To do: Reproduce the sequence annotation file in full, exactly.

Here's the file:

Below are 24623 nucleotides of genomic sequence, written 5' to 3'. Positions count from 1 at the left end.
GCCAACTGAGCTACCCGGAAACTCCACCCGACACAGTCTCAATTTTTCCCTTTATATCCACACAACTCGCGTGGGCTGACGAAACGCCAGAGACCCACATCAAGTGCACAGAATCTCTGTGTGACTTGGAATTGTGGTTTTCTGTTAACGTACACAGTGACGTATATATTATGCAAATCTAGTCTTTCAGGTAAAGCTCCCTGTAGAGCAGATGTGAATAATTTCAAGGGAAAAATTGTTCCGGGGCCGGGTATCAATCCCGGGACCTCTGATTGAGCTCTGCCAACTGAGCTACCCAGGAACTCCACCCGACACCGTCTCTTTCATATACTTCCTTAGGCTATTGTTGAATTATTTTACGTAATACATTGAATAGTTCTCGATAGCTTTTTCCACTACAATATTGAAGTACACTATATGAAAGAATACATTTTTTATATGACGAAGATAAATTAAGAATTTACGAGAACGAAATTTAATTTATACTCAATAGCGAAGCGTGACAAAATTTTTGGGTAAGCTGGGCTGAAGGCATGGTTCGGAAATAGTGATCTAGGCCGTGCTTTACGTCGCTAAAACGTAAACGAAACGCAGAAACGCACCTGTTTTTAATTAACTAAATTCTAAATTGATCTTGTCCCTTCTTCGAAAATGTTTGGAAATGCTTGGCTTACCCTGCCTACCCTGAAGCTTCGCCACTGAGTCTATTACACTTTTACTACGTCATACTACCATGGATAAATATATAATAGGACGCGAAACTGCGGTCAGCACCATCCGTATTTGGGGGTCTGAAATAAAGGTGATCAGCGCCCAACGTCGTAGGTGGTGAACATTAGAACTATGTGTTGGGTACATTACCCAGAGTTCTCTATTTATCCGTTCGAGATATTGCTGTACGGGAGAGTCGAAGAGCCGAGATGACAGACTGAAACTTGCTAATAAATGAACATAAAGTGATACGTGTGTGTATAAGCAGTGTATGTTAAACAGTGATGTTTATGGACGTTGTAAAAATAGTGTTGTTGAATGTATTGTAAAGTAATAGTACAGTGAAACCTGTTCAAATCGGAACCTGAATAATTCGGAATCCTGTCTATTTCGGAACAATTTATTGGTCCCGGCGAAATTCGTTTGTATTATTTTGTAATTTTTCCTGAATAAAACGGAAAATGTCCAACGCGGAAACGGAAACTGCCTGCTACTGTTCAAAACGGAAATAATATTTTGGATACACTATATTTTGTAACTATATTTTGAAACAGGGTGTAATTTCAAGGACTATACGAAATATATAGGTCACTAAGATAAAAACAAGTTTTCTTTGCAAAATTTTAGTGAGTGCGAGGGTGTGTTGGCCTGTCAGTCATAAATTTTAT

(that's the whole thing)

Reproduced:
Below are 24623 nucleotides of genomic sequence, written 5' to 3'. Positions count from 1 at the left end.
GCCAACTGAGCTACCCGGAAACTCCACCCGACACAGTCTCAATTTTTCCCTTTATATCCACACAACTCGCGTGGGCTGACGAAACGCCAGAGACCCACATCAAGTGCACAGAATCTCTGTGTGACTTGGAATTGTGGTTTTCTGTTAACGTACACAGTGACGTATATATTATGCAAATCTAGTCTTTCAGGTAAAGCTCCCTGTAGAGCAGATGTGAATAATTTCAAGGGAAAAATTGTTCCGGGGCCGGGTATCAATCCCGGGACCTCTGATTGAGCTCTGCCAACTGAGCTACCCAGGAACTCCACCCGACACCGTCTCTTTCATATACTTCCTTAGGCTATTGTTGAATTATTTTACGTAATACATTGAATAGTTCTCGATAGCTTTTTCCACTACAATATTGAAGTACACTATATGAAAGAATACATTTTTTATATGACGAAGATAAATTAAGAATTTACGAGAACGAAATTTAATTTATACTCAATAGCGAAGCGTGACAAAATTTTTGGGTAAGCTGGGCTGAAGGCATGGTTCGGAAATAGTGATCTAGGCCGTGCTTTACGTCGCTAAAACGTAAACGAAACGCAGAAACGCACCTGTTTTTAATTAACTAAATTCTAAATTGATCTTGTCCCTTCTTCGAAAATGTTTGGAAATGCTTGGCTTACCCTGCCTACCCTGAAGCTTCGCCACTGAGTCTATTACACTTTTACTACGTCATACTACCATGGATAAATATATAATAGGACGCGAAACTGCGGTCAGCACCATCCGTATTTGGGGGTCTGAAATAAAGGTGATCAGCGCCCAACGTCGTAGGTGGTGAACATTAGAACTATGTGTTGGGTACATTACCCAGAGTTCTCTATTTATCCGTTCGAGATATTGCTGTACGGGAGAGTCGAAGAGCCGAGATGACAGACTGAAACTTGCTAATAAATGAACATAAAGTGATACGTGTGTGTATAAGCAGTGTATGTTAAACAGTGATGTTTATGGACGTTGTAAAAATAGTGTTGTTGAATGTATTGTAAAGTAATAGTACAGTGAAACCTGTTCAAATCGGAACCTGAATAATTCGGAATCCTGTCTATTTCGGAACAATTTATTGGTCCCGGCGAAATTCGTTTGTATTATTTTGTAATTTTTCCTGAATAAAACGGAAAATGTCCAACGCGGAAACGGAAACTGCCTGCTACTGTTCAAAACGGAAATAATATTTTGGATACACTATATTTTGTAACTATATTTTGAAACAGGGTGTAATTTCAAGGACTATACGAAATATATAGGTCACTAAGATAAAAACAAGTTTTCTTTGCAAAATTTTAGTGAGTGCGAGGGTGTGTTGGCCTGTCAGTCATAAATTTTAT